Paralympic archer aims to inspire during MS Awareness Week
Paralympic archer Dave Phillips has a message for fellow MS sufferers this MS Awareness Week — don’t give up hope.
Dave, from Cwmbran, Wales, was diagnosed with MS 23 years ago, when he woke one morning to find his right leg was numb and would not co-operate. He spent six weeks in hospital as doctors tried to work out what was wrong with him, until eventually a diagnosis of MS — the relapsing remitting strain of the disease — was made.
“I didn’t know what it meant,” said Dave. “He said that I had MS so bluntly, and all I could think was, ‘what’s Marks and Spencer got to do with it?’ — that is how little I knew.
“Back then, no treatment was offered. I was just told I had it and to go away and get on with my life. But it took six months to recover from what had happened, and it was immediately followed by an attack which affected my vision for another six months so it was a tough time.”
Dave, who worked at Tata at Orb Electrical Steels before taking early retirement, admits he was in denial about his condition for several years and didn’t want his colleagues to know there was anything wrong.
“I was dropping things at work, and just generally clumsy, so I started offering myself up for other jobs in different departments,” he said. “Anything to make sure no-one thought I was lazy. It was exhausting though, as I would come home and go straight to sleep. But it did pay off, as when it came to my retirement I was allowed to retire early after 30 years’ service, because I’d given so much.”
Since Dave’s diagnosis, he’s suffered a number of relapses and the lasting legacy has been fatigue and the drop foot he suffers on the leg which went numb all those years ago.
As time progressed his ability to walk properly reduced and going out became too much of a risk. Constantly falling and stumbling, it became a topic of conversation whether life in a wheelchair was the way forward.
It was during this time his wife, Angie, persuaded him to try archery once again. He’d been a promising bowman in his youth but gave it up to forge a career and raise his family. His rise within the sport was rapid, and three years after picking up a bow again, he was shooting recurve at the Rio 2016 Paralympics. He’s a regular competitor on the international circuit and will shoot at the World Para-archery Championships in June to try to qualify for Tokyo.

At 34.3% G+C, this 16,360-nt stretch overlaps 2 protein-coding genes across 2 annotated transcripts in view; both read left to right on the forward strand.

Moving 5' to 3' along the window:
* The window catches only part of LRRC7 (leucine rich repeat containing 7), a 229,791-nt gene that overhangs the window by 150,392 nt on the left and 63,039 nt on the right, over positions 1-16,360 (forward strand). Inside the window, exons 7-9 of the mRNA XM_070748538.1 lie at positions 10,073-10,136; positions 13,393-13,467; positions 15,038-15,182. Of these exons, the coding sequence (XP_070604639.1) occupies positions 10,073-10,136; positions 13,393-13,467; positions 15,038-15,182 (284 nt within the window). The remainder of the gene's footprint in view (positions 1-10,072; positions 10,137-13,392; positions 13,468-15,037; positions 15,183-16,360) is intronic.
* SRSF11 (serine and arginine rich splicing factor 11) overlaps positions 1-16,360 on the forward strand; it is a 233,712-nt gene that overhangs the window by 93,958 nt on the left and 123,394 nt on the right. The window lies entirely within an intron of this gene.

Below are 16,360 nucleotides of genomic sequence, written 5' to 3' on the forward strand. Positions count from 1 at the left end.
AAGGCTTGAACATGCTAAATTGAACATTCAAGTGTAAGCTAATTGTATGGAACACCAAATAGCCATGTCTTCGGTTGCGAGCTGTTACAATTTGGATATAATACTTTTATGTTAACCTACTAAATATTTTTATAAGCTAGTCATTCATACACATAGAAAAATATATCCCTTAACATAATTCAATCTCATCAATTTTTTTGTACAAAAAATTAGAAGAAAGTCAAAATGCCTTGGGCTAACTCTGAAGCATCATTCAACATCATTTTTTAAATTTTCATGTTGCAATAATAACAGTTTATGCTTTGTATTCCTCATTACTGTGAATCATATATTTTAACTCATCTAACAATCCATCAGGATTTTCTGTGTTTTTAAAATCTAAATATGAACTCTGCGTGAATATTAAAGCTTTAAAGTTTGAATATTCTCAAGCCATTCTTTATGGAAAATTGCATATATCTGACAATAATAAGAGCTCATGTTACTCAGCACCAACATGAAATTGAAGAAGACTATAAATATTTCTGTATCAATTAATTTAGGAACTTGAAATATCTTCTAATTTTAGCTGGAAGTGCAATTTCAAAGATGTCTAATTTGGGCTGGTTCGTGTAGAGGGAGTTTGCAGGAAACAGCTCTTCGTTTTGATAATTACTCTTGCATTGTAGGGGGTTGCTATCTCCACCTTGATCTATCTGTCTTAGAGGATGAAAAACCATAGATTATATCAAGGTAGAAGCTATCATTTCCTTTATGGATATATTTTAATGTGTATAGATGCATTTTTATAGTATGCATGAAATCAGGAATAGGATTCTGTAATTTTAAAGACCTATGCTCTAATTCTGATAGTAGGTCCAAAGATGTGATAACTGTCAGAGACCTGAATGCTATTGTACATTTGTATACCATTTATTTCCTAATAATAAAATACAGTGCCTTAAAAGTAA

It was at an archery event that Dave discovered the product which would enhance his life. He saw another competitor wearing a functional electrical system, the Bioness L300 Go, and it gave Dave a glimmer of hope.
A simple cuff, worn around the leg, the functional electrical system emits electrical pulses and stimulates the muscle which no longer functions as it should. For Dave, this reactivated the muscles in his leg to lift his foot properly and walk with confidence.
He said: “Once it was set up for my needs it was so easy to use. I just get up and go, and I don’t have to worry about my foot catching something as I walk. Before, I had to think about where I was going because I wasn’t confident in my walking but now I feel free to explore again, and I can enjoy more quality time with my family.”
His wife, Angie, was there when he was first fitted with it. “To see him walking normally again was a miracle to me,” she said. “We’re able to take our goddaughter, Lucy, who is seven, out and about. Dave would never have been able to do that before. She says granddad has a new leg.”
It’s not just orthotic technology which helps Dave but a drug called Gilenya he takes to suppress his immune system and therefore stop it attacking his nervous system.
“I’ve done a lot of research over the years and I try to keep up with the latest innovations,” said Dave. “We went and got a second opinion and met a specialist called Fada Joseph and his team of MS nurses, who have been our angels and changed our lives. He got me started on different medications, and each new one I try, there’s a better result. So things have really advanced.”
Over the years, both Dave and Angie have realised how important it is to give back and they are now qualified volunteers for MS Society Cymru, as well as foster parents.
“It wasn’t just me who got diagnosed with MS all those years ago. In a way my whole family was diagnosed with it,” said Dave. “They’ve had to be there all the way and go through the same emotional rollercoaster as me, they suffer just as much. Being able to support people with MS, and their families, is really important to us.”
Angie said: “People are being diagnosed so much younger these days, there’s even been children as young as ten diagnosed and they have to live with MS their whole lives – it’s important to help them along on their journey. We feel we can give back.”
Dave’s message to those with MS is to stay positive and as active as possible.
“I want to use my platform as a Paralympian to say ‘please don’t give up on yourself’. You can keep it at bay for longer now, you can still work those muscles. I’m proof you can still have a life, with the right lifestyle, exercise, medication and aids if you need them. You can still achieve, don’t give up hope.”
Dave Phillips is an ambassador for Ottobock, a Tokyo 2020 Paralympic Official Supporter in technical services. Ottobock has provided technical support to the Paralympic Games for more than 30 years.